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Transplant Proc. 2016 Jun;48(5):1687-91. doi: 10.1016/j.transproceed.2016.01.077.

Profile of Gut Microbiota Associated With the Presence of Hepatocellular Cancer in Patients With Liver Cirrhosis.

Author information

1
Department of General, Transplant and Liver Surgery, Medical University of Warsaw, Warsaw, Poland. Electronic address: michal.grat@gmail.com.
2
Department of General, Transplant and Liver Surgery, Medical University of Warsaw, Warsaw, Poland.
3
Department of Epidemiology, Medical University of Warsaw, Warsaw, Poland.
4
Department of Preventive Medicine and Hygiene, Medical University of Warsaw, Warsaw, Poland.
5
Second Department of Clinical Radiology, Medical University of Warsaw, Warsaw, Poland.
6
Institute of Microecology, Poznań, Poland.

Abstract

BACKGROUND:

Changes within the gut microbiota contribute to the progression of chronic liver diseases. According to the results of several studies performed in animal models, gut dysbiosis plays an important role in hepatocarcinogenesis. The aim of this study was to explore the characteristics of gut microbiota associated with the presence of hepatocellular cancer (HCC) in patients with cirrhosis of the liver undergoing liver transplantation.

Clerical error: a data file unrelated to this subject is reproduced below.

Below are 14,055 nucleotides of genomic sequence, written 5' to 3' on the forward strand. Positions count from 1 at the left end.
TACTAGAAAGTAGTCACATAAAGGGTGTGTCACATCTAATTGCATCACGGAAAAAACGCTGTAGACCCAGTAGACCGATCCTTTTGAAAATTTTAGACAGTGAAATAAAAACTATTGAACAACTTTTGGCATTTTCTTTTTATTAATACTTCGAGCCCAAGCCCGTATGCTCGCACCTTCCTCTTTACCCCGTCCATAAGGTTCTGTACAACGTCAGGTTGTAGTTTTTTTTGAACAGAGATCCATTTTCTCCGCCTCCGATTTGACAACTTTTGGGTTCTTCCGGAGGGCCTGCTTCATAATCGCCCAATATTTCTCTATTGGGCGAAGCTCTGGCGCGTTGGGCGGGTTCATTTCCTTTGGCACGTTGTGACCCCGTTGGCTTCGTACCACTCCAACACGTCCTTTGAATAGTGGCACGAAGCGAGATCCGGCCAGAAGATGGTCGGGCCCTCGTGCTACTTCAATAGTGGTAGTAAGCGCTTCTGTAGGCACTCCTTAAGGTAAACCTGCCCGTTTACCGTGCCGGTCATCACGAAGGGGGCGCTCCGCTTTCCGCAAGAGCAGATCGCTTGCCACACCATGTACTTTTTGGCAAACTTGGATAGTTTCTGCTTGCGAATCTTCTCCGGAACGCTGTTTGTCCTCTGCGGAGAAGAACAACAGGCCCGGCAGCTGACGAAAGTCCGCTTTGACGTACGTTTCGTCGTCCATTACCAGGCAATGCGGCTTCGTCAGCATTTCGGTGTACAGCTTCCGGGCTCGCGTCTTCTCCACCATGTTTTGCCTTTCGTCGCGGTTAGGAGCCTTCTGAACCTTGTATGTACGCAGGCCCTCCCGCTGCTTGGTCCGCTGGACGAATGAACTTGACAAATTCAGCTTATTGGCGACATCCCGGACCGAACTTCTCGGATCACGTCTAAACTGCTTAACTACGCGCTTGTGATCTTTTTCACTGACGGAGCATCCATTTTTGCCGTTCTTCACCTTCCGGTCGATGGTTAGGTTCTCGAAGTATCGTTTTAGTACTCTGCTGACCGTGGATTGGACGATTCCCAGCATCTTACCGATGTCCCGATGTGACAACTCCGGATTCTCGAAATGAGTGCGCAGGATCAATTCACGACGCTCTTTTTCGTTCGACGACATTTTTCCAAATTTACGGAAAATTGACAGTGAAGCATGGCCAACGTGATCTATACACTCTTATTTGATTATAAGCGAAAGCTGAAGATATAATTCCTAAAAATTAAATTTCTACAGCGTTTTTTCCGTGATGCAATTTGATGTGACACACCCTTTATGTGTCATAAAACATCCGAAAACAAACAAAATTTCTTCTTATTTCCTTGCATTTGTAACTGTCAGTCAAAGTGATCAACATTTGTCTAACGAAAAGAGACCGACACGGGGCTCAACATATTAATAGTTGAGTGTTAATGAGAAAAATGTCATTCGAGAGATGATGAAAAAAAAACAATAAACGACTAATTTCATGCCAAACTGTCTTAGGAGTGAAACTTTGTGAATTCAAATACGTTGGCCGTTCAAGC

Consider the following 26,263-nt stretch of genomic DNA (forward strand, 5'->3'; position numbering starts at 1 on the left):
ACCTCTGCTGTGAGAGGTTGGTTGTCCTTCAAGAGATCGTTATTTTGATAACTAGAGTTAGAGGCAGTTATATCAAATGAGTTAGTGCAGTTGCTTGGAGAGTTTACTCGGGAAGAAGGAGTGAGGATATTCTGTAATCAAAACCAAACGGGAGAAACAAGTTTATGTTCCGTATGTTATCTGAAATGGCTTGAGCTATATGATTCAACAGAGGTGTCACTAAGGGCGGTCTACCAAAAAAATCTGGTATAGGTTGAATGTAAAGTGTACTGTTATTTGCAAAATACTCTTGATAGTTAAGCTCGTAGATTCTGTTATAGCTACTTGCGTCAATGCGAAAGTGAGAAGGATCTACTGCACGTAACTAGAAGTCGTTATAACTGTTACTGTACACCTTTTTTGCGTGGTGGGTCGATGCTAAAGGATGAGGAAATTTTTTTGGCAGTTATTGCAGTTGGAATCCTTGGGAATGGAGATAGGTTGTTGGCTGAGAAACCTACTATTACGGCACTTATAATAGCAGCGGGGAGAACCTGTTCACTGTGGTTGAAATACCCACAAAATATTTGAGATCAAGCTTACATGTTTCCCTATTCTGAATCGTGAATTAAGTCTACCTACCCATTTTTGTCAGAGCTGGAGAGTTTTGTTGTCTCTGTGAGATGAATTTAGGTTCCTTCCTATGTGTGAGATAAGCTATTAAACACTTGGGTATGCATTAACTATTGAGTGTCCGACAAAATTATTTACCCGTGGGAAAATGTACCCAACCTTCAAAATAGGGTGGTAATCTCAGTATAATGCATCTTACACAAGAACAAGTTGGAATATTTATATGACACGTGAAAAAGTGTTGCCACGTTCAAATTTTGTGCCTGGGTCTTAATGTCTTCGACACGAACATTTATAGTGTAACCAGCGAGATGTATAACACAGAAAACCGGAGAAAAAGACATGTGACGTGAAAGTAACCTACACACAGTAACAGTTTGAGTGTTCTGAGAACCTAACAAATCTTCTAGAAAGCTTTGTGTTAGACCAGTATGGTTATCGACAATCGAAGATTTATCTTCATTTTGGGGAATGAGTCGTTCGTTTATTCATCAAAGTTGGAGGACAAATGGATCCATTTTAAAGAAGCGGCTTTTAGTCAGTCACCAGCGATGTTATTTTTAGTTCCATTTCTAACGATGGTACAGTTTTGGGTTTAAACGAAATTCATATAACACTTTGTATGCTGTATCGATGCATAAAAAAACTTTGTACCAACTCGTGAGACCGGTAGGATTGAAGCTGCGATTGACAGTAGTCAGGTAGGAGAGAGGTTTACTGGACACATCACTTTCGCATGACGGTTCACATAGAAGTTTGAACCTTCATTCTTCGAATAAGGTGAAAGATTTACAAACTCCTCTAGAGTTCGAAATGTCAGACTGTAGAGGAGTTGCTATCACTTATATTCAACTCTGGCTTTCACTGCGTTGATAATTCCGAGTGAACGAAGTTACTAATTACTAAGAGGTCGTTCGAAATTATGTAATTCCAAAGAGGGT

METHODS:

A total of 15 patients with HCC and 15 non-HCC patients matched according to etiology of cirrhosis and Model for End-Stage Liver Disease (MELD) scores who underwent liver transplantations between 2012 and 2014 were included. Analysis of their gut microbial profile was based on prospectively collected stool samples from the pretransplant period.

RESULTS:

Patients with and without HCC were similar with respect to age (P = .506), sex (P = .700), hepatitis C virus (P > .999) and hepatitis B virus (P = .715) infection status, alcoholic liver disease (P > .999), and MELD score (P = .337). Notably, the presence of HCC was associated with significantly increased fecal counts of Escherichia coli (P = .025). Prediction of HCC presence based on E coli counts was associated with the area under the receiver-operating curve of 0.742 (95% confidence interval, 0.564-0.920), with the optimal cutoff on the level of 17.728 (natural logarithm of colony-forming units per 1 g of feces). Sensitivity and specificity rates for the established cutoff were 66.7% and 73.3%, respectively.

CONCLUSIONS:

The profile of gut microbiota associated with the presence of HCC in cirrhotic patients is characterized by increased fecal counts of E coli. Therefore, intestinal overgrowth of E coli may contribute to the process of hepatocarcinogenesis.

[Indexed for MEDLINE]

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